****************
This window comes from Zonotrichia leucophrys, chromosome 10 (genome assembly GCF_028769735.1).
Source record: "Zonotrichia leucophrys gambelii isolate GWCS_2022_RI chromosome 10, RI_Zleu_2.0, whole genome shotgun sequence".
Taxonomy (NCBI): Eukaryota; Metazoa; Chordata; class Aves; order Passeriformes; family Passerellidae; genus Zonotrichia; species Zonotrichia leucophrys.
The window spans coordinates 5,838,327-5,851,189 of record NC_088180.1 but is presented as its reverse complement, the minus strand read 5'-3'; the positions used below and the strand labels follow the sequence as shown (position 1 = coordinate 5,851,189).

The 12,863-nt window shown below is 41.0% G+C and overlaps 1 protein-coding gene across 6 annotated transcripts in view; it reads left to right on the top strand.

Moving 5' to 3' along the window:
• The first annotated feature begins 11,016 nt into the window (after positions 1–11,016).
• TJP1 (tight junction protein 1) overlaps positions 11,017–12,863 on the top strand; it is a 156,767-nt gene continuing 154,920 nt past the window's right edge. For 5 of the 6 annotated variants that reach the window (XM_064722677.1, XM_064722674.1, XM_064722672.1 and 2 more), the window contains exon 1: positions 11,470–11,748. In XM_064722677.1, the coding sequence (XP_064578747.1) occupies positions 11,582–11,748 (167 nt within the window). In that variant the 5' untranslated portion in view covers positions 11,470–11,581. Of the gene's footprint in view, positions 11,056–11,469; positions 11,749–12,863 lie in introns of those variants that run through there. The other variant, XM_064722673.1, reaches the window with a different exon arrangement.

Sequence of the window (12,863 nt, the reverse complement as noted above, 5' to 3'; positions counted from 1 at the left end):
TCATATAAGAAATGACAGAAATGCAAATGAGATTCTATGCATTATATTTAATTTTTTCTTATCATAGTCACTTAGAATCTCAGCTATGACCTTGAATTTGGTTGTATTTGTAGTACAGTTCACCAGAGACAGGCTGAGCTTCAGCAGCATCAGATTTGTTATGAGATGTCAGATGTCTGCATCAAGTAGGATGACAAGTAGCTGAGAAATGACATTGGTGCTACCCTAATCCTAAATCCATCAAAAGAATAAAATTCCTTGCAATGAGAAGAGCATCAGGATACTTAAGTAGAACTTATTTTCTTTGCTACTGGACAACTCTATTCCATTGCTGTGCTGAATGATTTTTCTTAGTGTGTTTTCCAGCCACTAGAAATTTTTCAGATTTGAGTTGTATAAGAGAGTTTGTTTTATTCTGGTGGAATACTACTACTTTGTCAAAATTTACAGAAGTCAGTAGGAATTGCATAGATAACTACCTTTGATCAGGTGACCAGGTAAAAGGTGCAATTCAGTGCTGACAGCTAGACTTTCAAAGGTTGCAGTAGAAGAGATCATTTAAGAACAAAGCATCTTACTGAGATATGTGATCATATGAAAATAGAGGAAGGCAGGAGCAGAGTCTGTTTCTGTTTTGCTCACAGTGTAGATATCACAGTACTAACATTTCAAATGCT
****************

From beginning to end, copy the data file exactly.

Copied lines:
This window comes from Zonotrichia leucophrys, chromosome 10 (genome assembly GCF_028769735.1).
Source record: "Zonotrichia leucophrys gambelii isolate GWCS_2022_RI chromosome 10, RI_Zleu_2.0, whole genome shotgun sequence".
Taxonomy (NCBI): Eukaryota; Metazoa; Chordata; class Aves; order Passeriformes; family Passerellidae; genus Zonotrichia; species Zonotrichia leucophrys.
The window spans coordinates 5,838,327-5,851,189 of record NC_088180.1 but is presented as its reverse complement, the minus strand read 5'-3'; the positions used below and the strand labels follow the sequence as shown (position 1 = coordinate 5,851,189).

The 12,863-nt window shown below is 41.0% G+C and overlaps 1 protein-coding gene across 6 annotated transcripts in view; it reads left to right on the top strand.

Moving 5' to 3' along the window:
• The first annotated feature begins 11,016 nt into the window (after positions 1–11,016).
• TJP1 (tight junction protein 1) overlaps positions 11,017–12,863 on the top strand; it is a 156,767-nt gene continuing 154,920 nt past the window's right edge. For 5 of the 6 annotated variants that reach the window (XM_064722677.1, XM_064722674.1, XM_064722672.1 and 2 more), the window contains exon 1: positions 11,470–11,748. In XM_064722677.1, the coding sequence (XP_064578747.1) occupies positions 11,582–11,748 (167 nt within the window). In that variant the 5' untranslated portion in view covers positions 11,470–11,581. Of the gene's footprint in view, positions 11,056–11,469; positions 11,749–12,863 lie in introns of those variants that run through there. The other variant, XM_064722673.1, reaches the window with a different exon arrangement.

Sequence of the window (12,863 nt, the reverse complement as noted above, 5' to 3'; positions counted from 1 at the left end):
TCATATAAGAAATGACAGAAATGCAAATGAGATTCTATGCATTATATTTAATTTTTTCTTATCATAGTCACTTAGAATCTCAGCTATGACCTTGAATTTGGTTGTATTTGTAGTACAGTTCACCAGAGACAGGCTGAGCTTCAGCAGCATCAGATTTGTTATGAGATGTCAGATGTCTGCATCAAGTAGGATGACAAGTAGCTGAGAAATGACATTGGTGCTACCCTAATCCTAAATCCATCAAAAGAATAAAATTCCTTGCAATGAGAAGAGCATCAGGATACTTAAGTAGAACTTATTTTCTTTGCTACTGGACAACTCTATTCCATTGCTGTGCTGAATGATTTTTCTTAGTGTGTTTTCCAGCCACTAGAAATTTTTCAGATTTGAGTTGTATAAGAGAGTTTGTTTTATTCTGGTGGAATACTACTACTTTGTCAAAATTTACAGAAGTCAGTAGGAATTGCATAGATAACTACCTTTGATCAGGTGACCAGGTAAAAGGTGCAATTCAGTGCTGACAGCTAGACTTTCAAAGGTTGCAGTAGAAGAGATCATTTAAGAACAAAGCATCTTACTGAGATATGTGATCATATGAAAATAGAGGAAGGCAGGAGCAGAGTCTGTTTCTGTTTTGCTCACAGTGTAGATATCACAGTACTAACATTTCAAATGCT